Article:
- 13 Oct 20
In a budget that will have proponents of 'fiscal rectitude' calling for the smelling salts, the Minister for Tourism, Arts, Culture, Sport, Gaeltacht and the Media, Catherine Martin, is in a position to announce huge increases in funding, that will be spread across an industry that has been savaged by Covid-19, and the accompanying restrictions that have been championed by the health authorities...
In what is perhaps the most extraordinary budget ever in the history of the State, the coalition government of Fianna Fáil, Fine Gael and the Green Party has announced massive borrowing plans, to fund a wide range of supportive measures required across Irish society as a result of the coronavirus pandemic.
Whether the Budget plans go far enough or target the most needy will be a matter for debate over the coming weeks. However, there is at least some good news for the hard-hit live music and entertainment sector – and indeed for the wider hospitality industry – in that a specific set of measures have been targeted at what is one of the most brutally devastated areas of the economy.
Minister for Finance Paschal Donohoe went in at 8am, October 13, along with the Minister for Public Expenditure, Michael McGrath, to sign off on the current government's first budget, which is designed to respond to both the Covid-19 crisis and the possibility of a 'no deal' Brexit.
A huge amount of lobbying has been going on – and the live music sector has done its fair share. And the government has responded now with a suite of measures, which will certainly provide some comfort for practitioners in the field.
There are many who will feel that the Minister for Tourism, Arts, Culture, Sport, Gaeltacht and the Media, Catherine Martin – who is the deputy leader of the Green Party – has done well at the budget negotiating table.
"It helps that the Minister for Finance, Paschal Donohoe, is a big music fan," one insider told Hot Press. "As a frequent gig-goer, he knows what it is all about. He understands how important music is here in Ireland. And he also knows how much the venues and the support crews are suffering. A different Minister for Finance might have looked at all of that with much less understanding or sympathy. But Catherine Martin has battled hard on behalf of the arts. She is a good operator."
As readers of Hot Press and hotpress.com will know well from our ongoing coverage of the issue, live music has, in effect, been put on indefinite hold since March 12, and over 35,000 workers who are dependent on this vital commercial sector have experienced devastating losses and financial hardships. According to the Music & Entertainment Association of Ireland (MEAI), almost 70 per cent of its members depend on the music and entertainment sector for their income, and 11.5 per cent have utility bills in arrears, while one in ten of members are now having to sell essential equipment to cover household expenses, and 17.4 per cent are dealing with mental health worries as a result of financial stress.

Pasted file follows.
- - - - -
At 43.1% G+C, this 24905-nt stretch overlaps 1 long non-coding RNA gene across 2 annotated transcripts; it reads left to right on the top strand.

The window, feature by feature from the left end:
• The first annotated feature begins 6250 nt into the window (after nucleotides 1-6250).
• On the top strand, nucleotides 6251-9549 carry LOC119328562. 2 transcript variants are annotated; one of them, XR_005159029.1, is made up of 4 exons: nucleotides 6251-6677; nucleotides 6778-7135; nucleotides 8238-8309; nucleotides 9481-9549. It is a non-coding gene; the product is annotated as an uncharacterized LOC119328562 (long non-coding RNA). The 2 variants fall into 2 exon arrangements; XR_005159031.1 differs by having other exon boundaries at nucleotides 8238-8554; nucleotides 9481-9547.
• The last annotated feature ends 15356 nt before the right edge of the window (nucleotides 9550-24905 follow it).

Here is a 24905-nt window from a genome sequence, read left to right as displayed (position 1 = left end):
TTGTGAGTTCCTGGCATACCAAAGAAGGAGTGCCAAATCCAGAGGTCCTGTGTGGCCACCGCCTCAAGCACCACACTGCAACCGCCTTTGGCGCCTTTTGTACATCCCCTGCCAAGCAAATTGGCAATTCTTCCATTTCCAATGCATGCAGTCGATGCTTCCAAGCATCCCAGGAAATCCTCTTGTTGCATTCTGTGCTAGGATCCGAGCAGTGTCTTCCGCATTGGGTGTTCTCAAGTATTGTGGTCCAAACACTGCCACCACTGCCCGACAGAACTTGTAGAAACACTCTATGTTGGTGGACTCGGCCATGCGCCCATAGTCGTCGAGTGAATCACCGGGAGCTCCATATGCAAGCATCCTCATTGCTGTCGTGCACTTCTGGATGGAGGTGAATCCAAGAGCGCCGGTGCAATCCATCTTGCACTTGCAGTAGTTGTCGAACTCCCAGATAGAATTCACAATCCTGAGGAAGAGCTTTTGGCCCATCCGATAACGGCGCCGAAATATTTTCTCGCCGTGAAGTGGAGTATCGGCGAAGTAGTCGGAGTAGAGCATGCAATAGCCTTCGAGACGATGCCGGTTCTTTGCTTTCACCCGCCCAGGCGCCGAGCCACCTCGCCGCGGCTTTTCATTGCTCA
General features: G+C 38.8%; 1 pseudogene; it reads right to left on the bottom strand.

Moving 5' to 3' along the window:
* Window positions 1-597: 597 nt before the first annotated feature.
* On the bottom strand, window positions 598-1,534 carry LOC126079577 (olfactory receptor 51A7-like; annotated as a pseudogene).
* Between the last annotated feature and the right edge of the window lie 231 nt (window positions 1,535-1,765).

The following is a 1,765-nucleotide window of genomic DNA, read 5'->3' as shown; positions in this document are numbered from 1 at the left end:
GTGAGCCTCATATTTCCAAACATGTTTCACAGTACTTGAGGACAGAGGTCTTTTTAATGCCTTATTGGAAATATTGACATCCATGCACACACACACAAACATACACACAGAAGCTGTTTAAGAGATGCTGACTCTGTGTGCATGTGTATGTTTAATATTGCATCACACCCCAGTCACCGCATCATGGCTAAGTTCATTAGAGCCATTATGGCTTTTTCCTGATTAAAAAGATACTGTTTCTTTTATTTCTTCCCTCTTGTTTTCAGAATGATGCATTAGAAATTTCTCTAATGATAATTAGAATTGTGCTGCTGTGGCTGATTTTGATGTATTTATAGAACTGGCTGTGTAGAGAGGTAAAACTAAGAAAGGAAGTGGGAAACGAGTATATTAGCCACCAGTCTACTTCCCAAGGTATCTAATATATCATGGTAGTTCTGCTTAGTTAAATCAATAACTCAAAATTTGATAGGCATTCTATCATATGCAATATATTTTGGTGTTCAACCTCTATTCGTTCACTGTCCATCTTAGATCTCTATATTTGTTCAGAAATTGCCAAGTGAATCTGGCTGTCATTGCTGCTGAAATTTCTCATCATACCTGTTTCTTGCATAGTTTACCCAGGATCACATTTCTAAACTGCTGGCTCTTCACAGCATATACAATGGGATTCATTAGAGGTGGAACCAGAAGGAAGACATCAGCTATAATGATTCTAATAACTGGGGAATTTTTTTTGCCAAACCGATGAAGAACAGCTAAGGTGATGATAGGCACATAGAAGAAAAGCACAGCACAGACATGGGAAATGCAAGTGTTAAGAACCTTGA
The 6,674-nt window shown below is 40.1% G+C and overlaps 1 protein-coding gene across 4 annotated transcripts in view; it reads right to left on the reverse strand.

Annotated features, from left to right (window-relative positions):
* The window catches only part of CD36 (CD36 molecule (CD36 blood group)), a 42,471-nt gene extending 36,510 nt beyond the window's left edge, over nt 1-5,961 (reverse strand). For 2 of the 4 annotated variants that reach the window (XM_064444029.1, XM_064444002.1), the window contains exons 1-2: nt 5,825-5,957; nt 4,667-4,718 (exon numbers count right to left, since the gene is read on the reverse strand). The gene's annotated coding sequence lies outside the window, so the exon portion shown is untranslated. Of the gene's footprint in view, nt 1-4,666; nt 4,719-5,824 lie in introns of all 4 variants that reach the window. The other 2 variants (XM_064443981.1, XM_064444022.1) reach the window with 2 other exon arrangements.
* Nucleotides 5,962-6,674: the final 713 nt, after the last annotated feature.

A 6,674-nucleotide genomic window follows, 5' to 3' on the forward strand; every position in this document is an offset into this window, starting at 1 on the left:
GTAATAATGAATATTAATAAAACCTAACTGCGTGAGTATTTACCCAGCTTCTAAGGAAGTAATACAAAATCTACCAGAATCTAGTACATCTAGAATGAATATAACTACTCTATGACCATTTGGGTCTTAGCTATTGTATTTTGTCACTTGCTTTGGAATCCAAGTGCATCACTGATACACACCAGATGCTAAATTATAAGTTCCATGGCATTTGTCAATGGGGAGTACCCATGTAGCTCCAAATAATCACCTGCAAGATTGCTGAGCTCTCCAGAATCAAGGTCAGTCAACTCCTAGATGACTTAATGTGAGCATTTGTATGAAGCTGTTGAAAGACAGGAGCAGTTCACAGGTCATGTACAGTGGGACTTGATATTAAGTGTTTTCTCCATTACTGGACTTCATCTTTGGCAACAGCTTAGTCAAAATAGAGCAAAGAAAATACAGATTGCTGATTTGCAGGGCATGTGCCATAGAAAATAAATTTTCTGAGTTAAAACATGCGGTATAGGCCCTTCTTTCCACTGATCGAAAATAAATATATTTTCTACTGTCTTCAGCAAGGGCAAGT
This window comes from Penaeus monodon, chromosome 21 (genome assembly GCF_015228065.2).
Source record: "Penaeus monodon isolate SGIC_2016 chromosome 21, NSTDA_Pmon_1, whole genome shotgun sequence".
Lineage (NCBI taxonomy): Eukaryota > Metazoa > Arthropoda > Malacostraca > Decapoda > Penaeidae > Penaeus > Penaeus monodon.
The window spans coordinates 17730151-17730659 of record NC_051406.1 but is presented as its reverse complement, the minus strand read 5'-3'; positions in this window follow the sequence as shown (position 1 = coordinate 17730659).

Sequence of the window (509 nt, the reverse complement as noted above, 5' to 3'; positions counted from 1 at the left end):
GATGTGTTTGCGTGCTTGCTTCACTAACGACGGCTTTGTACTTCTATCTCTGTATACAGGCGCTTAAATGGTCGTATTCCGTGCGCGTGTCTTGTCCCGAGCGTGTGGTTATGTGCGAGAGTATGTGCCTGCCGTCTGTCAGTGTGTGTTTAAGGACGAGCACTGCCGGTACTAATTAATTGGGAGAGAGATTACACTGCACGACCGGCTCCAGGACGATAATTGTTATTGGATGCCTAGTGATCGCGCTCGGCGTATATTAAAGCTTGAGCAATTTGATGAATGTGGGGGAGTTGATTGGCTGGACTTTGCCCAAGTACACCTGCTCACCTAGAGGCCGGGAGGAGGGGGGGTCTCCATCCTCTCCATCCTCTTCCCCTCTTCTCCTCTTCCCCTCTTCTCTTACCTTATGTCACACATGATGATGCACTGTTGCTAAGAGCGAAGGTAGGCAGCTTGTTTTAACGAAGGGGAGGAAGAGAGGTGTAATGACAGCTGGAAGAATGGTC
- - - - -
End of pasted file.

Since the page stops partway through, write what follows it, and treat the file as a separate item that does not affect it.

As per the details of the budget, it has been announced that there will be a significant investment of €50 million in live entertainment funding, and €130 million to the Arts Council, which will offer huge relief for many artists and members of the greater arts community, who have been faced with slashed income and mounting uncertainty in the months since the coronavirus pandemic lockdown began. A scheme of up to €5000 a week will go to businesses, such as pubs, forced to close temporarily because of Level 3 Covid restrictions or higher, starting from today.
Responding to the news, EPIC (Events Production Industry Covid-19 Working Group), who have been highly critical of the response of the State to date, said on Twitter: "This is the first time that we know of where the commercial sector has been recognised in a budget speech."
Minister @mmcgrathtd has just announced a €50M fund for the commercial live entertainment sector and funding increased to €130M for The Arts Council. This is the first time that we know of where the commercial sector has been recognised in a budget speech.
— EPIC WORKING GROUP (@Epic2020_Group) October 13, 2020
Since their formation, EPIC – alongside Arts and Entertainment industry professionals from across the board have been calling on the Government to invest in the live events industry, to ensure that the sectoral knowledge and skills can be retained during the unprecedented predicament in which industry professionals find themselves.
Key actions proposed by EPIC in a submission made in advance of the budget included: an extension of the Covid Payment and Wage Subsidy Scheme for live events and arts workers, until the mass gathering band and social distancing restrictions are lifted; an extension of bank loan and lease payment breaks until mass gatherings return; the development of a business grant support of 20% of 2018 turnover for SMEs in the events sector; for insurance companies to re-evaluate insurance policies to reflect reduced risk in public liability, event liability and vehicle insurance; a reduction of the VAT rate to 9% for the event sector for three years; and the removal of commercial rates for empty places of entertainment and the warehousing of event equipment.
Elsewhere in the budget, further cash supports for businesses forced to close during the pandemic have been introduced. Meanwhile funding will go to the Department of Health, in response to the additional expenditure required as a result of Covid-19. Additionally, €€38 million will go toward mental health under Sharing the Vision, the Government's national mental health strategy, while €500 million is being made available to “facilitate the construction of 9,500 new social housing units in 2021,” as per Minister McGrath's statement.
- This is an ongoing story.